I wasn’t sure how I felt about A Million Little Ways by Emily P. Freeman throughout my reading of it. I purchased this book after skimming its rave Amazon reviews, but as I read through it, I found myself not entirely joining in with the reviewers’ passion for this work. I really loved the message of this book, and I found Freeman’s points to be valid and thought-provoking, but I found the writing style a bit on the wordy side.
When I read Multiply by Francis Chan, I found it helpful to ask and answer some questions as to my thoughts on the book; that book was also a bit unexpected in its format, and I wasn’t sure how I felt about it. I’ve undertaken the same style here as I process what I read in A Million Little Ways.
What is the book about?
If I were to identify a summary statement for this book, it would be this: “Every moment is packed with artistic possibility because, as an image bearer with a job to do, there is potential to reveal the glory of God in every circumstance, no matter how I feel, who I’m with, what my hands hold, or what’s gone wrong. God with us lives within us. And he will come out through us in a million little ways” (A Million Little Ways, p. 191). The premise of the book is that, as those who bear the image of Creator God, we are called to create, and in that creation, we reflect God to the world around us. The book is divided into three parts: 1) Who is the Artist? 2) Uncover the Art You Were Born to Make, and 3) Release the Art You Were Made to Live. This promo for the book does a great job of highlighting the major themes of the book (I actually really love this video):
Who is this book for?
This book is for anyone, but I think it will especially speak to women who feel their day-to-day life is not contributing a great deal to the Kingdom, and to artists who are hesitant about sharing their work with the world. The majority of the examples are of women, and motherhood is referenced often. The message of the book is certainly applicable for anyone, but the style and illustrations would probably speak more to a female audience.
Favorite parts of the book?
There isn’t a particular part of the book that I think back to as a “Yes! I loved that part!” portion. Overall, the message of the book was encouraging and has made me think about how I can live out my own passions, and live on purpose. This weekend I watched a film with a similar theme, and the combination of the book and movie are causing me to examine how I think about my work, and how I can put more of my heart into it. Throughout the book, the Scripture references were interpreted in thought-provoking ways I really appreciated.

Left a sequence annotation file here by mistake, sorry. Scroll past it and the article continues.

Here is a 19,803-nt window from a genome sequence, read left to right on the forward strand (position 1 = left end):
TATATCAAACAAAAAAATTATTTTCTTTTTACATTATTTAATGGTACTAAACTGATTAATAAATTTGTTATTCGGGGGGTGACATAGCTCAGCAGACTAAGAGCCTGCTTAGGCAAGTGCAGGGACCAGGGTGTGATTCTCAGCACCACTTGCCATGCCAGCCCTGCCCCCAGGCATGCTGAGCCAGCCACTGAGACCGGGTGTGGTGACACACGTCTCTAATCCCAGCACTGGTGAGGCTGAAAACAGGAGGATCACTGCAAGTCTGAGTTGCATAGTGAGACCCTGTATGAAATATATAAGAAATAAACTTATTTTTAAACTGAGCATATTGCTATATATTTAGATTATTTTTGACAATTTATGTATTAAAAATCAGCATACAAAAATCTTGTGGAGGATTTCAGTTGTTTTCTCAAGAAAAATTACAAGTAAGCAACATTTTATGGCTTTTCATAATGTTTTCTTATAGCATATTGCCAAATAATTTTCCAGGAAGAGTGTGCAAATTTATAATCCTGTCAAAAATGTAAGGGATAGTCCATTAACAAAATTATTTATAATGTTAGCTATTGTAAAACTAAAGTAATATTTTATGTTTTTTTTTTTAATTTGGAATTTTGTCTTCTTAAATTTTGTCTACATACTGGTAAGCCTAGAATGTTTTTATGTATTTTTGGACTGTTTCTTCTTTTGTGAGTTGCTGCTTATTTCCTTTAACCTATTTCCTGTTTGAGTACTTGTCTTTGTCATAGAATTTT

Least favorite parts of the book?
Again, there wasn’t a particular part of the book that stands out to me as something I disliked or even disagreed with. The writing style was a bit wordy for me. At the close of the book, the author summarizes each main argument of her work, and I feel I could have read that and understood the messages of the book. Considering the reviews on Amazon, however, this seems to be my personal preference – others love Freeman’s writing style, and it was compared to Ann Voskamp’s work (I have not read anything by Voskamp).
Would you recommend this book?
Because of the great reviews, I actually went into this book thinking I might purchase it for some friends’ birthdays coming up. Now that I’ve read it, I think I would gift A Million Little Ways to others, but maybe not as widely. I wouldn’t discourage anyone from reading it, and there are probably a few people I would specifically recommend it to, but for the more practical, give-me-exercises-to-walk-through sort of person, I would probably recommend it with the disclaimer of my thoughts on the writing style.
I do want to stress that I loved the message of this book, but the style did not click with me. If you like a more poetic, descriptive tone, this might be the book for you, especially if you’re an artist with a fear of sharing your passion with the world, or if you feel you have nothing to contribute to the Kingdom. A Million Little Ways is an encouraging read.